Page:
Laws Every Landlord Should Know
Remarkably, problem tenants can often be more aware of the nuances of the law than landlords. It’s amazing how many seemingly underachieving people turn into F. Lee Bailey when they appear in court. If you’re going to successfully protect your property and your rights, here are a few of the laws landlords you need to know.
Generally speaking, the subtleties of landlord/tenant laws vary from state to state. However, many of the basic issues are the same regardless of the state within which your property is located. Key issues include changing or breaking leases; disclosures; security deposit limits, deadlines, and disputes; as well as laws prohibiting landlord retaliation. Other regulations include those governing eviction procedures, basic rent rules and termination of tenancies.
For example, in most states, tenants have the right to break a lease if domestic violence, sexual assault, stalking or elder abuse is occurring. Landlords can’t force people to remain in those situations. Active military duty, health and safety code violations — as well as harassment or invasion of privacy by a landlord are also considered justifiable grounds to break a lease.
Related: Proper Documentation is Essential to Owning Rental PropertiesIn general, landlords must provide disclosures regarding fire protection, as well as whether the building has an emergency notification or evacuation plan. Landlords must also provide their name and address, either on the rental agreement or have it posted conspicuously. Other disclosures include mold information, screening criteria and fees for potential residents, move-in checklists and the nature and amount of the security deposit.
State laws also typically mandate the maximum amount of a security deposit. In California for example, the security deposit cannot exceed two month’s rent for unfurnished units and three months if the dwelling is furnished. Deposits must be returned within a set amount of time and an itemized list of deductions must be provided.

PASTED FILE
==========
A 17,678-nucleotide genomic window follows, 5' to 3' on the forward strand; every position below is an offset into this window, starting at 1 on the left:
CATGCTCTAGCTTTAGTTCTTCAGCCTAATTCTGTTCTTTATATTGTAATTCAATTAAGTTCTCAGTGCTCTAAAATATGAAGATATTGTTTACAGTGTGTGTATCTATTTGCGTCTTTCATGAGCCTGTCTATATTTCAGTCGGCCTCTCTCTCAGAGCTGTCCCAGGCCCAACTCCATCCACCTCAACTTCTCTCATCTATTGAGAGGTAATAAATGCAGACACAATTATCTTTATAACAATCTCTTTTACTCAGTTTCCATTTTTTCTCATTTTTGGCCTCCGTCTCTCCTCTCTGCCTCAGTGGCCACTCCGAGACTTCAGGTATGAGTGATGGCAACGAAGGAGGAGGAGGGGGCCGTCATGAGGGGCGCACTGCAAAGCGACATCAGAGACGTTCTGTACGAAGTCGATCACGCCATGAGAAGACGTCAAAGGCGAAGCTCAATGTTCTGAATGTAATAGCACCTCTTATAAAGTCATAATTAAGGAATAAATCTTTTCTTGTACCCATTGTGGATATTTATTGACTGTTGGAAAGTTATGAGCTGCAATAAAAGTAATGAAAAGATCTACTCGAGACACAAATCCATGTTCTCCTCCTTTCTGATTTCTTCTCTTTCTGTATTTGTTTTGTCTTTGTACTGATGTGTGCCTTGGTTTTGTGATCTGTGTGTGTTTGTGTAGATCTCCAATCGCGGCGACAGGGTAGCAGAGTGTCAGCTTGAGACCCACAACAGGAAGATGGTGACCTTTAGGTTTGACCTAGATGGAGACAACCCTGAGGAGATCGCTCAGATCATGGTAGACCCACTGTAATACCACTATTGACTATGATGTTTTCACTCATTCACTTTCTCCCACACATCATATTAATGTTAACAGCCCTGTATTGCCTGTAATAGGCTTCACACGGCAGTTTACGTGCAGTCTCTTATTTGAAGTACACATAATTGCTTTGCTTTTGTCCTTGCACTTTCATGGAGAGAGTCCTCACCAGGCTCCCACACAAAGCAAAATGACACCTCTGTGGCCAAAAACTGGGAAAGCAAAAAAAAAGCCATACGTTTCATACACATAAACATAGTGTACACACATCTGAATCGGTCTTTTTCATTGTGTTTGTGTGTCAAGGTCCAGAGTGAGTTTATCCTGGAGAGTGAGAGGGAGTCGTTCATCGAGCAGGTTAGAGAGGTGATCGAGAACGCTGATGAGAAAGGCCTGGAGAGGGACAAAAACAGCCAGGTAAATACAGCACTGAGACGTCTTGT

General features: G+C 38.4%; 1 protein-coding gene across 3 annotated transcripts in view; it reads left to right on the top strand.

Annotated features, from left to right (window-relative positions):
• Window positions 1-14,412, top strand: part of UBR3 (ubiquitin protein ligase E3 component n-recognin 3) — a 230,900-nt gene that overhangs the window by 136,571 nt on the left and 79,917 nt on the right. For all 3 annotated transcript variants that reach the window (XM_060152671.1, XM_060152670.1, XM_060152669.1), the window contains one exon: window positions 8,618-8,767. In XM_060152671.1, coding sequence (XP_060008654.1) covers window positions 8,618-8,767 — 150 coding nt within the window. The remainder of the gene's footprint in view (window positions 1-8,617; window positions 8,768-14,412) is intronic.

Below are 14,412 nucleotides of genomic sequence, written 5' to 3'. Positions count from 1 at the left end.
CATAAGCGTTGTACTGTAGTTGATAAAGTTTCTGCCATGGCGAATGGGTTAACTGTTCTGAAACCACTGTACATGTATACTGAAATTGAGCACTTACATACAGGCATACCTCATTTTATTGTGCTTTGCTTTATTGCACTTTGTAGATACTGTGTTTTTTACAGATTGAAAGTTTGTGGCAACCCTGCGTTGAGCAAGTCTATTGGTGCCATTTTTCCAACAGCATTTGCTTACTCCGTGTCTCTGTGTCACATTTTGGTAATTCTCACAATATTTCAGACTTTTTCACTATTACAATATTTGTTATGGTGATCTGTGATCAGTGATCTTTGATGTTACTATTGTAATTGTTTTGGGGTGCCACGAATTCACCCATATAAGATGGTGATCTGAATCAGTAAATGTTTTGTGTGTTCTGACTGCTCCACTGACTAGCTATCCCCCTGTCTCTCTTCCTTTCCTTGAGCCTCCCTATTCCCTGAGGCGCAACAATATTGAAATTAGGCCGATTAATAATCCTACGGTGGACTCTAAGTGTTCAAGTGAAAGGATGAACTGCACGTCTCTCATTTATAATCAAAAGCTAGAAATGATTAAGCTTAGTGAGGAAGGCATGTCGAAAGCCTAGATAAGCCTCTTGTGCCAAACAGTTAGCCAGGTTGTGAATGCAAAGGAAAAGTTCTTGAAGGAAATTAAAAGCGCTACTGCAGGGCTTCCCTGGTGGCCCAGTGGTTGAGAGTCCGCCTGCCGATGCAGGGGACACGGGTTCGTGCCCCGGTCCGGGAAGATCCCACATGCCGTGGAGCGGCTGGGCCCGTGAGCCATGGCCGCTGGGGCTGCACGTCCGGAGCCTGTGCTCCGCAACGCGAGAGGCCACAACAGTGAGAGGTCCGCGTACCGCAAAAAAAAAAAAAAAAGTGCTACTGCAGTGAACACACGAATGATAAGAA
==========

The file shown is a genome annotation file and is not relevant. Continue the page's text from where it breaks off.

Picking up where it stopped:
To ensure you’re covered should a dispute arise regarding a deposit, you must conduct a documented inspection according to the move-in checklist with which the tenant was provided as part of the lease agreement. You should also prepare an itemized list of deductions. If you are called upon to defend yourself in small claims court, you want to make sure you can show you were aware of — and followed — your state’s security deposit rules to the letter.
Any form of retaliation against a tenant who has exercised a legal right is considered a violation of the law in practically every state.
Termination notices, rent hikes, or any other demonstrably punitive measures will be frowned upon in court. Among others, these rights include complaints to government agencies regarding housing discrimination, health or safety issues and political activity.
As you might well imagine, there are strict guidelines governing eviction procedures. Tenants must be given adequate written notice of a violation and a chance to mend their ways. Eviction procedures vary state by state, so it’s important to make sure you’re in precise compliance with the rules governing evictions, or your case could be thrown out of court.
In all likelihood, you’ll already know if rent control is a factor in your city. However, there may be statutes covering when and how rent increases can be imposed, even in non-rent controlled situations. Further, if you find yourself in a dispute with a tenant, they may well decide to withhold rent payments until the dispute is settled. You’ll want to make sure you’re well-grounded in the rules regarding that activity as well.
Requirements governing the termination of month-to-month tenancies typically require 30 to 60 days’ notice, and there are specific parameters within which notice must be given. Again, these vary state-by-state, so make sure you’re familiar with the way your state wants these matters conducted.
While it’s impossible to cover all of the laws landlords need to know in an article such as this, our goal here is to provide you with the basics, as well the resources you need to be at least as knowledgeable as your tenants are likely to be.
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